Even if, however, we assume that Anselm’s second version of the argument can be defended against such objections, there is a further problem: it isn’t very convincing because it is so difficult to tell whether the argument is sound. Thus, the most important contemporary defender of the argument, Alvin Plantinga, complains “[a]t first sight, Anselm’s argument is remarkably unconvincing if not downright irritating; it looks too much like a parlor puzzle or word magic.” As a result, despite its enduring importance, the ontological argument has brought few people to theism. There have been several attempts to render the persuasive force of the ontological argument more transparent by recasting it using the logical structures of contemporary modal logic.
One influential attempts to ground the ontological argument in the notion of God as an unlimited being. As Malcolm describes this idea: God is usually conceived of as an unlimited being. He is conceived of as a being who could not be limited, that is, as an absolutely unlimited being.… If God is conceived to be an absolutely unlimited being He must be conceived to be unlimited in regard to His existence as well as His operation. In this conception it will not make sense to say that He depends on anything for coming into or continuing in existence. Nor, as Spinoza observed, will it make sense to say that something could prevent Him from existing. Lack of moisture can prevent trees from existing in a certain region of the earth. But it would be contrary to the concept of God as an unlimited being to suppose that anything could prevent Him from existing.
The unlimited character of God, then, entails that his existence is different from ours in this respect: while our existence depends causally on the existence of other beings (e.g., our parents), God’s existence does not depend causally on the existence of any other being. Further, on Malcolm’s view, the existence of an unlimited being is either logically necessary or logically impossible. Here is his argument for this important claim. Either an unlimited being exists at world W or it doesn’t exist at world W; there are no other possibilities. If an unlimited being does not exist in W, then its nonexistence cannot be explained by reference to any causally contingent feature of W; accordingly, there is no contingent feature of W that explains why that being doesn’t exist. Now suppose, per reductio, an unlimited being exists in some other world W’. If so, then it must be some contingent feature f of W’ that explains why that being exists in that world. But this entails that the nonexistence of an unlimited being in W can be explained by the absence of f in W; and this contradicts the claim that its nonexistence in W can’t be explained by reference to any causally contingent feature. Thus, if God doesn’t exist at W, then God doesn’t exist in any logically possible world. A very similar argument can be given for the claim that an unlimited being exists in every logically possible world if it exists in some possible world W; the details are left for the interested reader. Since there are only two possibilities with respect to W and one entails the impossibility of an unlimited being and the other entails the necessity of an unlimited being, it follows that the existence of an unlimited being is either logically necessary or logically impossible.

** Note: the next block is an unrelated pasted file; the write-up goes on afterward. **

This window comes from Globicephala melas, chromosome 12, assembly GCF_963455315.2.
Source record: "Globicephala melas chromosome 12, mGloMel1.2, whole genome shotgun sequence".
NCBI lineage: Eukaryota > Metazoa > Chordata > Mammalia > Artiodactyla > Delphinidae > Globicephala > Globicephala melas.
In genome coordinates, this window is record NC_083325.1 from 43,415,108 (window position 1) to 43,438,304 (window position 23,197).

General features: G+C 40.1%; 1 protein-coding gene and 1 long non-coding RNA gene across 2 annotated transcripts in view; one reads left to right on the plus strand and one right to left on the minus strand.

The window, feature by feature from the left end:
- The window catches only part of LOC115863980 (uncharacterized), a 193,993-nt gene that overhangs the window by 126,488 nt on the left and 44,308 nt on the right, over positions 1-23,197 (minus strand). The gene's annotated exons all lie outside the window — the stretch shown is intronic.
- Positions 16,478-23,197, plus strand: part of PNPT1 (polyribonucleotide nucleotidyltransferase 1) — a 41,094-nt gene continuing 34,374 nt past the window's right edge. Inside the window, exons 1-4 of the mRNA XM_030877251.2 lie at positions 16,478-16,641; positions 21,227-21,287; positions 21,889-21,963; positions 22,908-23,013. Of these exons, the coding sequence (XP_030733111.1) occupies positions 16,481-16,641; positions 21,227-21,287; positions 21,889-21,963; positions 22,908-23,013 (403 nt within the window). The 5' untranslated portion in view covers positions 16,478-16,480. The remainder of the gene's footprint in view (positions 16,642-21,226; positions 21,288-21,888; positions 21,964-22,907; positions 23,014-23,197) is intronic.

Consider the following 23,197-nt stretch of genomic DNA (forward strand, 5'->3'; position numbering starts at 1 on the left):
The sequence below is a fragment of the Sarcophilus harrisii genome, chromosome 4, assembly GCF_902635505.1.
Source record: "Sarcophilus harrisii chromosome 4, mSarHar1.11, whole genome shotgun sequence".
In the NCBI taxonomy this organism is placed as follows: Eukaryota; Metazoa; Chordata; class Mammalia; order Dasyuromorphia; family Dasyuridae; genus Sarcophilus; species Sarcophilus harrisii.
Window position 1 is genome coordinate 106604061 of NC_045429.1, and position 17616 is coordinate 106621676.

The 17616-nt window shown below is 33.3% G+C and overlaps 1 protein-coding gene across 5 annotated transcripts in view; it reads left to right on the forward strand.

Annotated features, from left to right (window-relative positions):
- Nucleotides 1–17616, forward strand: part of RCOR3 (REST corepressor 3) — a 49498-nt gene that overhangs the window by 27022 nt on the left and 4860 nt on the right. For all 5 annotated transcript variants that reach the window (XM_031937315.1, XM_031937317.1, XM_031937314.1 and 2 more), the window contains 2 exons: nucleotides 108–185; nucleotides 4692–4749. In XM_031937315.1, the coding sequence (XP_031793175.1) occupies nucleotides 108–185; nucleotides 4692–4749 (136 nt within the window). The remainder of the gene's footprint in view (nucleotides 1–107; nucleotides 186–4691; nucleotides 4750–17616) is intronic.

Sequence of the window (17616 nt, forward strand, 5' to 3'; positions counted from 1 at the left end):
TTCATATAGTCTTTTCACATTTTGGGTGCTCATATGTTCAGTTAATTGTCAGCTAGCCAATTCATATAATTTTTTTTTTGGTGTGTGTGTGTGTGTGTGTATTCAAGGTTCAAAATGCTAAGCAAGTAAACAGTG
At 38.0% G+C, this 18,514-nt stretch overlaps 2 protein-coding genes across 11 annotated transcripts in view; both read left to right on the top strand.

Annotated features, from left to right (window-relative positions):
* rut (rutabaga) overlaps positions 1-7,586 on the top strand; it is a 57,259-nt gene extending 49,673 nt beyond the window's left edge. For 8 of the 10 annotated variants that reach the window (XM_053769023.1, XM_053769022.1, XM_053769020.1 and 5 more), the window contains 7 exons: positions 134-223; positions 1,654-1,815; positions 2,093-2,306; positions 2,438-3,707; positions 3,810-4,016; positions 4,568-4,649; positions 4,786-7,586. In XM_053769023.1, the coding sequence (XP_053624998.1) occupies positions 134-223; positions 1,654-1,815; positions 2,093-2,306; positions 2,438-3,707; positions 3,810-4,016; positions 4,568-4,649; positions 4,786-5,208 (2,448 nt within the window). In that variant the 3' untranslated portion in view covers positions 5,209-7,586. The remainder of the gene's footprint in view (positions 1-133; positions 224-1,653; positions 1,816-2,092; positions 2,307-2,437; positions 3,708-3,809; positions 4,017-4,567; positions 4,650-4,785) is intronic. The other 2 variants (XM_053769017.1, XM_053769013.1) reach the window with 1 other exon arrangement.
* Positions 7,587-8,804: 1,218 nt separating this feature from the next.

All that is left, then, to complete Malcolm’s elegant version of the proof is the premise that the existence of an unlimited being is not logically impossible – and this seems plausible enough. The existence of an unlimited being is logically impossible only if the concept of an unlimited being is self-contradictory. Since we have no reason, on Malcolm’s view to think the existence of an unlimited being is self-contradictory, it follows that an unlimited being, i.e., God, exists. Here’s the argument reduced to its basic elements: God is, as a conceptual matter (that is, as a matter of definition) an unlimited being. The existence of an unlimited being is either logically necessary or logically impossible. The existence of an unlimited being is not logically impossible. Therefore, the existence of God is logically necessary.
Notice that Malcolm’s version of the argument does not turn on the claim that necessary existence is a great-making property. Rather, as we saw above, Malcolm attempts to argue that there are only two possibilities with respect to the existence of an unlimited being: either it is necessary or it is impossible. And notice that his argument does not turn in any way on characterising the property necessary existence as making something that instantiates that property better than it would be without it. Thus, Malcolm’s version of the argument is not vulnerable to the criticisms of Anselm’s claim that necessary existence is a perfection.